The decline rate was also over 15 per cent in Ireland, Serbia, Lithuania, Finland, France and Cyprus.

Latvia (23.5 per cent) had the highest rise in percentage change, too.

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Many European countries have implemented a range of policies to limit alcohol consumption, such as taxation, restrictions on alcohol availability and bans on alcohol advertising. 

However, their effectiveness is hindered by poor implementation on the ground and limited resources according to the OECD.

Role of gender and education in heavy drinking

Alcohol consumption substantially differs by gender and education. Rather than the amount, the proportion of heavy episodic drinkers is surveyed. 

It is the share of adults aged 18 years and over who reported having had 60 grammes or more of pure ethanol on a single occasion in the past 30 days. That’s equivalent to 6 drinks or more.

In 2019, nearly one in five adults (19 per cent) reported heavy episodic drinking at least once a month in the EU countries, a proportion that has remained stable since 2014.

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In all countries, men were more likely than women to report heavy episodic drinking. In 2019, on average across the EU countries, 26.6 per cent of men reported heavy episodic drinking at least once a month compared to 11.4 per cent of women.

The highest proportion of heavy episodic drinking in men was reported by Romania (55.2 per cent). This rate was above 35 per cent in Denmark, Luxembourg, Germany and Belgium.

Women in Denmark, Luxembourg, Germany and Ireland displayed the highest rates of heavy episodic drinking, which was above 20 per cent.

The ratio of heavy drinkers in men to women demonstrates the gender gap. In 2019, this was 2.33 in the EU, indicating that 2.33 men were heavy drinkers in contrast to women. This ratio was the lowest in Ireland (1.46), Iceland (1.63) and Germany (1.74).

Turkey and Cyprus were outliers in the gender-heavy drinking gap where this ratio was over 8.

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The academic research suggests that gender differences may be related to different cultural expectations and reflect traditional gender roles. It may also be associated with the gender employment gap and lower income.

Heavy drinking is lower in people with lower education. Why?

Education level also matters in heavy drinking. People with lower education levels do not have a higher rate of heavy episodic drinking in EU countries, except in Latvia.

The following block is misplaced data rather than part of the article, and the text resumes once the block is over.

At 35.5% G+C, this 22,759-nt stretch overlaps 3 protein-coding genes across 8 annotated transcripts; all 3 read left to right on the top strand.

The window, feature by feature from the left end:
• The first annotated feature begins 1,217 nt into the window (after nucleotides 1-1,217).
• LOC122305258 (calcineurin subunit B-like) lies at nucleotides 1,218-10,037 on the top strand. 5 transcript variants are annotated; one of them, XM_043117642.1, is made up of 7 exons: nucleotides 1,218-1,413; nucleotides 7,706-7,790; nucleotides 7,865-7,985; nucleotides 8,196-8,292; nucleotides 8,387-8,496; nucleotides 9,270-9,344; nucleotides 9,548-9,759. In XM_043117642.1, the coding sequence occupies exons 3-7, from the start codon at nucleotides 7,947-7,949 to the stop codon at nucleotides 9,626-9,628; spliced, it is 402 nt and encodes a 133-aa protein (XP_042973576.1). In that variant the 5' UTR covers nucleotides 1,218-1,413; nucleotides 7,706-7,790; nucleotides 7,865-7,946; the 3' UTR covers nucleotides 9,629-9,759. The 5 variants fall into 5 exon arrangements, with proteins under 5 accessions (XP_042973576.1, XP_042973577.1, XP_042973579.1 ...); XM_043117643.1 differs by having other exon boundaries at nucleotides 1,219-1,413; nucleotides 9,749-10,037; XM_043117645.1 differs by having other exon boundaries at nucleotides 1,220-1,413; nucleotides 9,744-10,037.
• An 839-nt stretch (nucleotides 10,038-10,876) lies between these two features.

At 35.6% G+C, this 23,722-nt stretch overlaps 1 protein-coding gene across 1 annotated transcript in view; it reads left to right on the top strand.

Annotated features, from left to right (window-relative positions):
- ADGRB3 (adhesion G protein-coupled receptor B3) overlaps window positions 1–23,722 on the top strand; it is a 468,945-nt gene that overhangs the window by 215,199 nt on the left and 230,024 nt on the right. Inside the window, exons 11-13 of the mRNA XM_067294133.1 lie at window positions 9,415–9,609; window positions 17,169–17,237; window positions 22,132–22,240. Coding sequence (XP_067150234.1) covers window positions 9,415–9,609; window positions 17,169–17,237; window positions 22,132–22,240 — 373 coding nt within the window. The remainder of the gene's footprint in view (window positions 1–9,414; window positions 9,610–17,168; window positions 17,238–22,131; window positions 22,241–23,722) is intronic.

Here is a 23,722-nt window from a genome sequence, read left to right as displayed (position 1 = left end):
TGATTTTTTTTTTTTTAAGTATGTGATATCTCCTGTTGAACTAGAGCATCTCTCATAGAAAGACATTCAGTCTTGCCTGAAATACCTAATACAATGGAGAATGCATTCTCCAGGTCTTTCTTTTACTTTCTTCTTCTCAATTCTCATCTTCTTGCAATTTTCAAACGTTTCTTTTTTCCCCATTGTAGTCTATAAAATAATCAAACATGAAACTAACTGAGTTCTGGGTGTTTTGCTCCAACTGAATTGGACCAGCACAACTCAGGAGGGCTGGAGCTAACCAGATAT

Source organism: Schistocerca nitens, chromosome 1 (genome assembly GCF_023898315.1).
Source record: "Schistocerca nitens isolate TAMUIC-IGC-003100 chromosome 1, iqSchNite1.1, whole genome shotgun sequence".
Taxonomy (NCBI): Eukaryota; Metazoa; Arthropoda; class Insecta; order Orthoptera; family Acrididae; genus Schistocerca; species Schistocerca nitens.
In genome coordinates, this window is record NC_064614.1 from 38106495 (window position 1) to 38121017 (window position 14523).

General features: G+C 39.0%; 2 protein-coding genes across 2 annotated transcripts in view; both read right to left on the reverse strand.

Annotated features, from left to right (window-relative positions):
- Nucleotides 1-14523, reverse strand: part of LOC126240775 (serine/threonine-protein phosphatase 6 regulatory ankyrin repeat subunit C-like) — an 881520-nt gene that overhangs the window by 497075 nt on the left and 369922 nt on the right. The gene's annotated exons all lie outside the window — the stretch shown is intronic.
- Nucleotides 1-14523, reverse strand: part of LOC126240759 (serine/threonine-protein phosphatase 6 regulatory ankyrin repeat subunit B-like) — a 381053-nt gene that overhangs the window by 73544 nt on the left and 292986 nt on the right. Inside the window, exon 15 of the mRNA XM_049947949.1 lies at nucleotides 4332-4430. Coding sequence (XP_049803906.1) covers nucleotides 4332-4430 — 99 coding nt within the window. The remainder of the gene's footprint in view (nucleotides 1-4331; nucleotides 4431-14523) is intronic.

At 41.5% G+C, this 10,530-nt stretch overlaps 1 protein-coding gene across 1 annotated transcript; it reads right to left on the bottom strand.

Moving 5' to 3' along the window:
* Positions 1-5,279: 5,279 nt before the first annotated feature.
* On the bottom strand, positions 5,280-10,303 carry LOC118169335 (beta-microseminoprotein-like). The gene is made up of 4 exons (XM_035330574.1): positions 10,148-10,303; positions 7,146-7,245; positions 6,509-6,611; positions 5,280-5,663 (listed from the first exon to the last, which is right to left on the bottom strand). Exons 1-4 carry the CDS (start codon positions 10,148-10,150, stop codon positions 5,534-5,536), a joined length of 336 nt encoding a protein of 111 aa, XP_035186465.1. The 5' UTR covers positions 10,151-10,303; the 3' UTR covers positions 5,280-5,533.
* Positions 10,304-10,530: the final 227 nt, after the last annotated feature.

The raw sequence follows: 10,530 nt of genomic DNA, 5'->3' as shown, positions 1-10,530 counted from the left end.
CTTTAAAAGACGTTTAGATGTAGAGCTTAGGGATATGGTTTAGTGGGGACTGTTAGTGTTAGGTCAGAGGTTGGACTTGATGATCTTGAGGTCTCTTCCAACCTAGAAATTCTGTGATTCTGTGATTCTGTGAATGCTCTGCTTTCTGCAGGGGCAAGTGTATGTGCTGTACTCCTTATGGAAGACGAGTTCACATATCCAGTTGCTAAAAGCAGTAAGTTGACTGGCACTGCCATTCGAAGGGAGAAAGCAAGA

On average, 12.5 per cent of people with less than upper secondary education reported heavy episodic drinking, compared to 20 per cent or more of people with at least upper secondary (22.3 per cent) or tertiary education (20.2 per cent).

These differences significantly reflect greater purchasing capacity. 

“Alcohol is more affordable for people with more education and higher incomes. However, when looking at alcohol-related harm, the burden is greater on people with lower socio-economic status,” the OECD’s ‘Health at State of Health in the EU Cycle-2022’ report found.

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The highest rate of education heavy drinkers gap was seen in Latvia, Greece, Estonia, Bulgaria and Lithuania. 

In these countries, the rate of heavy episodic drinking in people with lower education was slightly higher than with tertiary education.

Is there a safe level of alcohol use?

It’s a simple question with a simple answer: no, there is not. 

“We cannot talk about a so-called safe level of alcohol use. It doesn’t matter how much you drink – the risk to the drinker’s health starts from the first drop of any alcoholic beverage,” Dr Carina Ferreira-Borges, acting Unit Lead for Noncommunicable Disease Management and Regional Advisor for Alcohol and Illicit Drugs in the WHO Regional Office for Europe explained.

However, the amount of alcohol is still important. 

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“The only thing that we can say for sure is that the more you drink, the more harmful it is – or, in other words, the less you drink, the safer it is,” Ferreira-Borges said.